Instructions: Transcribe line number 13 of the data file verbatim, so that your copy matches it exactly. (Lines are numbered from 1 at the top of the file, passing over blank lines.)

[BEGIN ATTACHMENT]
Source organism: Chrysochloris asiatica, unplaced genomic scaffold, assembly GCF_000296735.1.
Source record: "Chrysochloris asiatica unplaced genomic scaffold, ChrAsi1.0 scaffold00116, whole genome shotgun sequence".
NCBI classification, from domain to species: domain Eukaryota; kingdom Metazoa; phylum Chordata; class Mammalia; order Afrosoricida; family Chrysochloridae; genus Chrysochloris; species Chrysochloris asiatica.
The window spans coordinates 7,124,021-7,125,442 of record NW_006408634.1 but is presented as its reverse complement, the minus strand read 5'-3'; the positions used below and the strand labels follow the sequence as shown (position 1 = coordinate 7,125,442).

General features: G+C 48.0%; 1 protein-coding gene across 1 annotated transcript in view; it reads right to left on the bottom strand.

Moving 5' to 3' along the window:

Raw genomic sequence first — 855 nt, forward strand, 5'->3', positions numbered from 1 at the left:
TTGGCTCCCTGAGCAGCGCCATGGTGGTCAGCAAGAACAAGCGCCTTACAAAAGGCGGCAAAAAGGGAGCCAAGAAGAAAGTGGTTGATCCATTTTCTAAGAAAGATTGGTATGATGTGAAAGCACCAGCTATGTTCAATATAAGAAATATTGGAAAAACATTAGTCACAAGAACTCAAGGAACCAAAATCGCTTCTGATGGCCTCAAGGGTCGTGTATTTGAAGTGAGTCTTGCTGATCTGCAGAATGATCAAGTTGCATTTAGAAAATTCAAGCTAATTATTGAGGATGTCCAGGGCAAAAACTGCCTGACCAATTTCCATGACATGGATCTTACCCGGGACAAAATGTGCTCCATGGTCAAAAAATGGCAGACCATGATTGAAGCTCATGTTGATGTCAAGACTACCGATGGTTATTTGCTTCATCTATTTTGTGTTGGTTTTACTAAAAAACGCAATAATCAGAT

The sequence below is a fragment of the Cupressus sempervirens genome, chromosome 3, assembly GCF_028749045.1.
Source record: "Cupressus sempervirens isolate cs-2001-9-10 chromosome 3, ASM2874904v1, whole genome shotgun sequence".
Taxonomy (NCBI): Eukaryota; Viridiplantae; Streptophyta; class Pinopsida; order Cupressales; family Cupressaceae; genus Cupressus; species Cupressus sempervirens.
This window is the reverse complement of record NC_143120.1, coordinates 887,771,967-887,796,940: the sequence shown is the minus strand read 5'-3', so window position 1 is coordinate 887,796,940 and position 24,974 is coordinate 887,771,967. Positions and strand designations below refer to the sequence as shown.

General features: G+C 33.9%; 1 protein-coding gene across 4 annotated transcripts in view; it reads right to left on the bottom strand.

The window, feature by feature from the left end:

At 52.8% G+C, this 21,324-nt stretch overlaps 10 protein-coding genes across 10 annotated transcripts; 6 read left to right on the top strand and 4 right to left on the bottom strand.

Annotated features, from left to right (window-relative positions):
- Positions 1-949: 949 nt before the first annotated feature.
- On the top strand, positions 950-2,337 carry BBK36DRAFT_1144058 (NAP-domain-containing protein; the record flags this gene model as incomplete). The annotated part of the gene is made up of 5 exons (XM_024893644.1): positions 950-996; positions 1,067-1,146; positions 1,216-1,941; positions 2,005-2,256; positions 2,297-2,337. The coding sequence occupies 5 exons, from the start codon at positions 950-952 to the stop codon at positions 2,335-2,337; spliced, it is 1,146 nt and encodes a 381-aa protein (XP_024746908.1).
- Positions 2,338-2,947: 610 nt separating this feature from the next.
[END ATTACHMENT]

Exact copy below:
General features: G+C 33.9%; 1 protein-coding gene across 4 annotated transcripts in view; it reads right to left on the bottom strand.